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Photography exhibition celebrates Frick Park in the midst and wake of COVID-19

A photo of trees.
Brian Cohen
"These places where I go back and take the same thing multiple times," Cohen explained while pointing to one of the images to be displayed in his exhibition at the Frick Environmental Center. "Because the park is constantly changing and I just find those things interesting."

The Pittsburgh Parks Conservancy will host a three-month exhibition at the Frick Environmental Center featuring the photography of Squirrel Hill resident and artist Brian Cohen.

The show is titled “Refugium,” which means “an area in which a population of organisms can survive through a period of unfavorable conditions.”

During the COVID-19 pandemic, Cohen explained, Frick Park became a refuge for him and many people. He said he became acquainted with the park in unanticipated ways.

"We walked and ran the trails in greater numbers, dodging and weaving between masked strangers," Cohen recalled.

"Yoga classes and religious services were held in the meadows. The off-leash area became crowded with COVID puppies and their humans.

“It was an escape. It was a safe place. It was a place to be able to take a deep breath,” Cohen said.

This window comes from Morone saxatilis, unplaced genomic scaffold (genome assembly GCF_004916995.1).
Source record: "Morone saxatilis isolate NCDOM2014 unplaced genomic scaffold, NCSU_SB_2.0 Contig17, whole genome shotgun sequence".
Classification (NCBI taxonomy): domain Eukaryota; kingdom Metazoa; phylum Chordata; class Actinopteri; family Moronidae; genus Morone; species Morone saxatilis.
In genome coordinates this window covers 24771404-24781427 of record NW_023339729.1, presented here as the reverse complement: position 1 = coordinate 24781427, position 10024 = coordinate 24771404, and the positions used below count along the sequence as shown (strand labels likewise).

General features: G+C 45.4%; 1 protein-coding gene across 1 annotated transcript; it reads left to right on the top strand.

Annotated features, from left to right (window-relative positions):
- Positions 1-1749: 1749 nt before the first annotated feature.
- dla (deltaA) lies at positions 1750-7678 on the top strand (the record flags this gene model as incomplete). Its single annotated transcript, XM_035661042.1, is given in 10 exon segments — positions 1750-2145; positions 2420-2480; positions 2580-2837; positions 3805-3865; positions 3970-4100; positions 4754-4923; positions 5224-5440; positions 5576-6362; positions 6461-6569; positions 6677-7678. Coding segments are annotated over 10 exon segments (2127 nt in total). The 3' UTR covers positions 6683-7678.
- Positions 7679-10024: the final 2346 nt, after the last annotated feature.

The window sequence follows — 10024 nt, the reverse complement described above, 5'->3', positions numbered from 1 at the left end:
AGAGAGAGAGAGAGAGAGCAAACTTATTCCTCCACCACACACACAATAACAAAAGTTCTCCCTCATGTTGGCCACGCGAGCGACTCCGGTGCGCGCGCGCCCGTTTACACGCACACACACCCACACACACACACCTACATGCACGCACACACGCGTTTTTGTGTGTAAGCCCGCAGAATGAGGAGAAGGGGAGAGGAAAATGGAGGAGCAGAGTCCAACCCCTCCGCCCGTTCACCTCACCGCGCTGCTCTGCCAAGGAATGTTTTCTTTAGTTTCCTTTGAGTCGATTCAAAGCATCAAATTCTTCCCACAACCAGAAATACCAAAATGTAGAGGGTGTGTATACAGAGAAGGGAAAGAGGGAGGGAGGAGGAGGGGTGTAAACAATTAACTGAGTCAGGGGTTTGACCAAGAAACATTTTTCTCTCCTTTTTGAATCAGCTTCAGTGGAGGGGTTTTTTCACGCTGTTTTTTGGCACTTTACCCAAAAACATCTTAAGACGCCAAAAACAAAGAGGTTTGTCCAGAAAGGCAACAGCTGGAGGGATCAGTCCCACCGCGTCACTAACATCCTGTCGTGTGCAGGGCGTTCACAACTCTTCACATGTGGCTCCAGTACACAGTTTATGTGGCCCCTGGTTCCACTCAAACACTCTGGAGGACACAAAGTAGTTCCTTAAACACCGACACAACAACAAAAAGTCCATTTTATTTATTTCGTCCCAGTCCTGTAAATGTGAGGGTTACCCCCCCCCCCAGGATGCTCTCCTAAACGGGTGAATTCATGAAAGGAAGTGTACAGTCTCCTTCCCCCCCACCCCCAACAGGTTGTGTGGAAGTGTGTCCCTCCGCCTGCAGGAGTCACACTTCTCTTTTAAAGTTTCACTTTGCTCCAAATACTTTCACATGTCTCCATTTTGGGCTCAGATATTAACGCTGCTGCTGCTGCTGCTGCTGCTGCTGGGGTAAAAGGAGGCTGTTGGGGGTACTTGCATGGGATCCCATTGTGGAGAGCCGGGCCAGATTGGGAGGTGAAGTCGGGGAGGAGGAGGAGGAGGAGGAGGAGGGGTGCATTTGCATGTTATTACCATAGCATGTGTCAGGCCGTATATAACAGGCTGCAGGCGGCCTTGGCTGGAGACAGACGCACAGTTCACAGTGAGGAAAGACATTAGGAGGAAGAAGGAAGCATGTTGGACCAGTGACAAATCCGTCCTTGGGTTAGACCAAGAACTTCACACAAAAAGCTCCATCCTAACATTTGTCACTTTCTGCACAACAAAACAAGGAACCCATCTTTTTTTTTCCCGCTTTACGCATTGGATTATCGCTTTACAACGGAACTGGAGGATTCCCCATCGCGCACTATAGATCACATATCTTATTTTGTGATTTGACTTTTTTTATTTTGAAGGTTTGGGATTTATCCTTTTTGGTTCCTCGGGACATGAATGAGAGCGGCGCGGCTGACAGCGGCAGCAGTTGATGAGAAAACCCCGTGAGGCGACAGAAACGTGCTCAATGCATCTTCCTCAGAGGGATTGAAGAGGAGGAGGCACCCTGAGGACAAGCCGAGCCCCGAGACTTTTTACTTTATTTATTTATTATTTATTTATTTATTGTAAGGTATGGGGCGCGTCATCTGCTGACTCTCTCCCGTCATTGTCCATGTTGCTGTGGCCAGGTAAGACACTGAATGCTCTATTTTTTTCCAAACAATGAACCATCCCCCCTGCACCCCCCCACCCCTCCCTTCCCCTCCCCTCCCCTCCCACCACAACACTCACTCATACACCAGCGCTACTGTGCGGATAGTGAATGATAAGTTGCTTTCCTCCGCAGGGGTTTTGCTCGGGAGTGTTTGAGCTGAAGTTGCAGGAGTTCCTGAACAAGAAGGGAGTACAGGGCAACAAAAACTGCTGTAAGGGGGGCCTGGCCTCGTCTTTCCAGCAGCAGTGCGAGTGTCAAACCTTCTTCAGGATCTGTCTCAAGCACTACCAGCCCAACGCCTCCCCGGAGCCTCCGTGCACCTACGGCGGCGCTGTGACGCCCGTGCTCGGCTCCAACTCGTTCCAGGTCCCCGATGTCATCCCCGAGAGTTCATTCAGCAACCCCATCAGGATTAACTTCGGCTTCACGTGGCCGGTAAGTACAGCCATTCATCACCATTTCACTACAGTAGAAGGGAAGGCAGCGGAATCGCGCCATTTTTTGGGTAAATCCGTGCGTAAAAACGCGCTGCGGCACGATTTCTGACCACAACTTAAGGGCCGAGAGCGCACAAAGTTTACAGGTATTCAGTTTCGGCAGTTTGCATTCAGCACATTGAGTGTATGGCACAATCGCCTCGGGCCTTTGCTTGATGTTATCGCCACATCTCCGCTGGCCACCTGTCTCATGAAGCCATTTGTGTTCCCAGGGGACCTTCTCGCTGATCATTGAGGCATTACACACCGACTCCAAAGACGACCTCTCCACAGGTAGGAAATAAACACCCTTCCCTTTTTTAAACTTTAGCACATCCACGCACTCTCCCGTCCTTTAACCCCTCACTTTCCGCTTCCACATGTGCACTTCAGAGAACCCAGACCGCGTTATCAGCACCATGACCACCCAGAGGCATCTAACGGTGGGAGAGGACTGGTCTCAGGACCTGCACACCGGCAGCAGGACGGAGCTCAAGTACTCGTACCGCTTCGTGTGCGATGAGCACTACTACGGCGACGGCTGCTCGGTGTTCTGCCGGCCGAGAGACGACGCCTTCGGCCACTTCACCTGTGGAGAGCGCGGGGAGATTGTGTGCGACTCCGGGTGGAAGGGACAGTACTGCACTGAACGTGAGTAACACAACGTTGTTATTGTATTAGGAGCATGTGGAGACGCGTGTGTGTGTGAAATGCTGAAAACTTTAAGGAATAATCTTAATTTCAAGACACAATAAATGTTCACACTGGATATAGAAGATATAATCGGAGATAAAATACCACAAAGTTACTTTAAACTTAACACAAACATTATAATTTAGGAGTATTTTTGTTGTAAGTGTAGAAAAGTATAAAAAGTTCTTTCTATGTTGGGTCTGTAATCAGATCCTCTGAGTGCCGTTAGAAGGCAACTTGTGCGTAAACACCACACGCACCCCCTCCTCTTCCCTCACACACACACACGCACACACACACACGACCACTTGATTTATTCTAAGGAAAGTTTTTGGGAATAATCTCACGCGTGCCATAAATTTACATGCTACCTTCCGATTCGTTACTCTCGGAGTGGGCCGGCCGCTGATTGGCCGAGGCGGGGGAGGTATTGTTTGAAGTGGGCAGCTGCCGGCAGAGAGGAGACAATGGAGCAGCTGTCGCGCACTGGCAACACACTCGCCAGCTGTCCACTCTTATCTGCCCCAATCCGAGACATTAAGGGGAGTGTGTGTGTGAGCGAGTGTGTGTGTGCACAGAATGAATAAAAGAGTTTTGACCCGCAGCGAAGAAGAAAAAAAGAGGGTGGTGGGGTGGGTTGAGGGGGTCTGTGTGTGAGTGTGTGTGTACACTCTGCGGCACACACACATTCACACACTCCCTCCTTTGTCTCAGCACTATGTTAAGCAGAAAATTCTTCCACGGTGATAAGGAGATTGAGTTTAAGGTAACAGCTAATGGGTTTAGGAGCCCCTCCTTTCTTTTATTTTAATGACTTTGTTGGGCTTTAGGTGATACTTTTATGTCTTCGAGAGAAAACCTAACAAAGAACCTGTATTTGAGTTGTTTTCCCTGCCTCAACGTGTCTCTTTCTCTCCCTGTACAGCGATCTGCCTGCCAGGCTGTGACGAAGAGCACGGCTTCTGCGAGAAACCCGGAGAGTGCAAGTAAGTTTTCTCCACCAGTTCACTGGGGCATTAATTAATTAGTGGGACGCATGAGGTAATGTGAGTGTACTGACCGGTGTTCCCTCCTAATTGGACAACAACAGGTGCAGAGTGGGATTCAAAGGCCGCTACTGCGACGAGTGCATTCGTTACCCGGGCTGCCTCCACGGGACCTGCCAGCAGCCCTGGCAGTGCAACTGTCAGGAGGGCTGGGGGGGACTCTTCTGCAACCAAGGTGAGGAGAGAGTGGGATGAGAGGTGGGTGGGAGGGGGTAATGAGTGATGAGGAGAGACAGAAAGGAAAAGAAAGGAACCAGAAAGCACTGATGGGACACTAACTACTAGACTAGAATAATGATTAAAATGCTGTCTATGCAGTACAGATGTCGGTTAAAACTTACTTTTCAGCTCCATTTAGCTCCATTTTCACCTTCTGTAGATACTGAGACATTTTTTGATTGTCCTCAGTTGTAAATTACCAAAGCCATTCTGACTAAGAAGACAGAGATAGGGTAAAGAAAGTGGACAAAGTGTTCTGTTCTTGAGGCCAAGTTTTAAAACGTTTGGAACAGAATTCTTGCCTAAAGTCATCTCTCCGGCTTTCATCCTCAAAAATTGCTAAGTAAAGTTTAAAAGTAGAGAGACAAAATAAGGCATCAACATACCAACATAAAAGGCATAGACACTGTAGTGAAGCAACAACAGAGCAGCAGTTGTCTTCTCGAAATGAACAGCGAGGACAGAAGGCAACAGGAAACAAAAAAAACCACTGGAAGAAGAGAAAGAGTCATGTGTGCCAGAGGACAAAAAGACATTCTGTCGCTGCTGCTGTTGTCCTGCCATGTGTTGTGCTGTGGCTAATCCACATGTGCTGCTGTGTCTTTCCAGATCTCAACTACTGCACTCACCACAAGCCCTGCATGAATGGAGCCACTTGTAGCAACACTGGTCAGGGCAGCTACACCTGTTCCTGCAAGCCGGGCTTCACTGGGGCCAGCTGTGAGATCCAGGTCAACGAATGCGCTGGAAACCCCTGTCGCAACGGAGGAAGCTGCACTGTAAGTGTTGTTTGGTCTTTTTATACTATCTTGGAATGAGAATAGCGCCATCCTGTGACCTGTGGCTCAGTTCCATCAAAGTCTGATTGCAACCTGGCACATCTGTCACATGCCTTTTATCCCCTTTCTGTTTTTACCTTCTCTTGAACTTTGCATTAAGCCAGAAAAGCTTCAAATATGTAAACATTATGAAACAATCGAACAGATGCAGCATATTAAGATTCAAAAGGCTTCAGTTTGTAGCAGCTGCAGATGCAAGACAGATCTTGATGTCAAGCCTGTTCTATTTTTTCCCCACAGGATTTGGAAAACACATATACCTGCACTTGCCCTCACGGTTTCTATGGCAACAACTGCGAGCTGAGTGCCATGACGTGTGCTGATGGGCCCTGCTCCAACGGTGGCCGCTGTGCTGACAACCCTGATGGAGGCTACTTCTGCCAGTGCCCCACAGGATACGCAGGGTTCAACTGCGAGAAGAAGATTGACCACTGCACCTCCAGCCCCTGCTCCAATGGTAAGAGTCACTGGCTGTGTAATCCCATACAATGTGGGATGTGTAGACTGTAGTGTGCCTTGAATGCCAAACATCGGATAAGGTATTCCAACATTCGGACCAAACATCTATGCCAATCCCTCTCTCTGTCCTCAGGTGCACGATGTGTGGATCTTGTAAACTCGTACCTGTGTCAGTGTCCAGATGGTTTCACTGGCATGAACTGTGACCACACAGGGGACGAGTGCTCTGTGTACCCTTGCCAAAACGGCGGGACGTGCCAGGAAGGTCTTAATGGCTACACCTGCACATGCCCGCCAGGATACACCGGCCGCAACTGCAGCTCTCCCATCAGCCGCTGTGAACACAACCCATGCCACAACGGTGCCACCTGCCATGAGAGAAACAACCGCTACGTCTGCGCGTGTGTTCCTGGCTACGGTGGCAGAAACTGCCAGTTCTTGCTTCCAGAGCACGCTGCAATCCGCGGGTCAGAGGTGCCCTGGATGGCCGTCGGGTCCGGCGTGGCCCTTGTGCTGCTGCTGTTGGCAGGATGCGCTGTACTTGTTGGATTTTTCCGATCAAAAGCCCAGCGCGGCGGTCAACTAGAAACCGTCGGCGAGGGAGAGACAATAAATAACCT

“And that's what this exhibit is, both an acknowledgment of that, and a way of saying thank you to all of the people who make that place possible.”

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The exhibition features photos Cohen captured on his frequent Frick Park visits between 2020 and 2023. The London native resisted the oversimplification of “landscape photography” as a gallery description, but admitted the exhibition will be a departure from his typical artistic ventures, which heavily feature contemporary portraiture.

“This is the first genuinely, full-throttle landscape project that I have ever done, and that was lovely, and it enabled me to unashamedly channel some of my favorite photographers in the process,” Cohen said, pointing to artists like Andre Kertesz, Margaret Bourke-White, Gordon Parks, and Elliott Porter.

The exhibition kicks off Thursday, Jan. 25, with an opening night celebration from 6–8 p.m.

Glynis comes from a long line of Pittsburgh editors and has 16 years of experience reporting, producing and editing in the broadcasting industry. She holds a Master's in Education and a Bachelor of Arts from West Virginia University. She also spent a year with West Virginia University as an adjunct journalism professor.